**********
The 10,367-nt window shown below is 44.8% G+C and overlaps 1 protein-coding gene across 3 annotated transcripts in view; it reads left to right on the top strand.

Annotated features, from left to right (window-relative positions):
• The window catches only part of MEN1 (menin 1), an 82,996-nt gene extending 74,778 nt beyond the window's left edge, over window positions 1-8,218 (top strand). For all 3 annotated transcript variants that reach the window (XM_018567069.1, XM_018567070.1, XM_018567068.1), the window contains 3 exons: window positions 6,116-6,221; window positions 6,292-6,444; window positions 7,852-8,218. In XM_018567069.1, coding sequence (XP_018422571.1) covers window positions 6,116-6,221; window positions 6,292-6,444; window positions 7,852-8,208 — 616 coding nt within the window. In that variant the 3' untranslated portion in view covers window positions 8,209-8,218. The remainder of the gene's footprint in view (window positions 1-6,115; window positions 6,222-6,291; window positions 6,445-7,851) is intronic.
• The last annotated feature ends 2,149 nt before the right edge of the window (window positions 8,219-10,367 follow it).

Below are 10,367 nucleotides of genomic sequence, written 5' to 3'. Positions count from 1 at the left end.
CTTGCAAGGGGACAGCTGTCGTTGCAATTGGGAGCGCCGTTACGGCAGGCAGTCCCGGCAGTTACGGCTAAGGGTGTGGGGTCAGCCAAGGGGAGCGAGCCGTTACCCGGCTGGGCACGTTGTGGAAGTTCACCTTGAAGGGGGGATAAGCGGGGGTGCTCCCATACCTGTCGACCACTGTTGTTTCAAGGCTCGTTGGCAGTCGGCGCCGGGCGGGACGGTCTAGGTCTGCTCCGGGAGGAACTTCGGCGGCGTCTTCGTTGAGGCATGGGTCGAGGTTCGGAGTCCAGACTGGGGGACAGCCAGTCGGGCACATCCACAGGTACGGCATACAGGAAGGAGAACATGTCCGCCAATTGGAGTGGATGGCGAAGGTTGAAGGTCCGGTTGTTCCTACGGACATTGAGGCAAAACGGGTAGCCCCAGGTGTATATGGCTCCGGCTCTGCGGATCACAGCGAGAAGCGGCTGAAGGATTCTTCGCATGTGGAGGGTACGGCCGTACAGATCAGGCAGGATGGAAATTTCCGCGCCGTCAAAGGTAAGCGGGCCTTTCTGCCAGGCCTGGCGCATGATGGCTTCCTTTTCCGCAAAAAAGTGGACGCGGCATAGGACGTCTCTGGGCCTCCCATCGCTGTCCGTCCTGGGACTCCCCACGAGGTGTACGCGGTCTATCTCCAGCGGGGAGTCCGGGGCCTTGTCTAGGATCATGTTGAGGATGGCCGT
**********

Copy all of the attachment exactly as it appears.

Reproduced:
The 10,367-nt window shown below is 44.8% G+C and overlaps 1 protein-coding gene across 3 annotated transcripts in view; it reads left to right on the top strand.

Annotated features, from left to right (window-relative positions):
• The window catches only part of MEN1 (menin 1), an 82,996-nt gene extending 74,778 nt beyond the window's left edge, over window positions 1-8,218 (top strand). For all 3 annotated transcript variants that reach the window (XM_018567069.1, XM_018567070.1, XM_018567068.1), the window contains 3 exons: window positions 6,116-6,221; window positions 6,292-6,444; window positions 7,852-8,218. In XM_018567069.1, coding sequence (XP_018422571.1) covers window positions 6,116-6,221; window positions 6,292-6,444; window positions 7,852-8,208 — 616 coding nt within the window. In that variant the 3' untranslated portion in view covers window positions 8,209-8,218. The remainder of the gene's footprint in view (window positions 1-6,115; window positions 6,222-6,291; window positions 6,445-7,851) is intronic.
• The last annotated feature ends 2,149 nt before the right edge of the window (window positions 8,219-10,367 follow it).

Below are 10,367 nucleotides of genomic sequence, written 5' to 3'. Positions count from 1 at the left end.
CTTGCAAGGGGACAGCTGTCGTTGCAATTGGGAGCGCCGTTACGGCAGGCAGTCCCGGCAGTTACGGCTAAGGGTGTGGGGTCAGCCAAGGGGAGCGAGCCGTTACCCGGCTGGGCACGTTGTGGAAGTTCACCTTGAAGGGGGGATAAGCGGGGGTGCTCCCATACCTGTCGACCACTGTTGTTTCAAGGCTCGTTGGCAGTCGGCGCCGGGCGGGACGGTCTAGGTCTGCTCCGGGAGGAACTTCGGCGGCGTCTTCGTTGAGGCATGGGTCGAGGTTCGGAGTCCAGACTGGGGGACAGCCAGTCGGGCACATCCACAGGTACGGCATACAGGAAGGAGAACATGTCCGCCAATTGGAGTGGATGGCGAAGGTTGAAGGTCCGGTTGTTCCTACGGACATTGAGGCAAAACGGGTAGCCCCAGGTGTATATGGCTCCGGCTCTGCGGATCACAGCGAGAAGCGGCTGAAGGATTCTTCGCATGTGGAGGGTACGGCCGTACAGATCAGGCAGGATGGAAATTTCCGCGCCGTCAAAGGTAAGCGGGCCTTTCTGCCAGGCCTGGCGCATGATGGCTTCCTTTTCCGCAAAAAAGTGGACGCGGCATAGGACGTCTCTGGGCCTCCCATCGCTGTCCGTCCTGGGACTCCCCACGAGGTGTACGCGGTCTATCTCCAGCGGGGAGTCCGGGGCCTTGTCTAGGATCATGTTGAGGATGGCCGT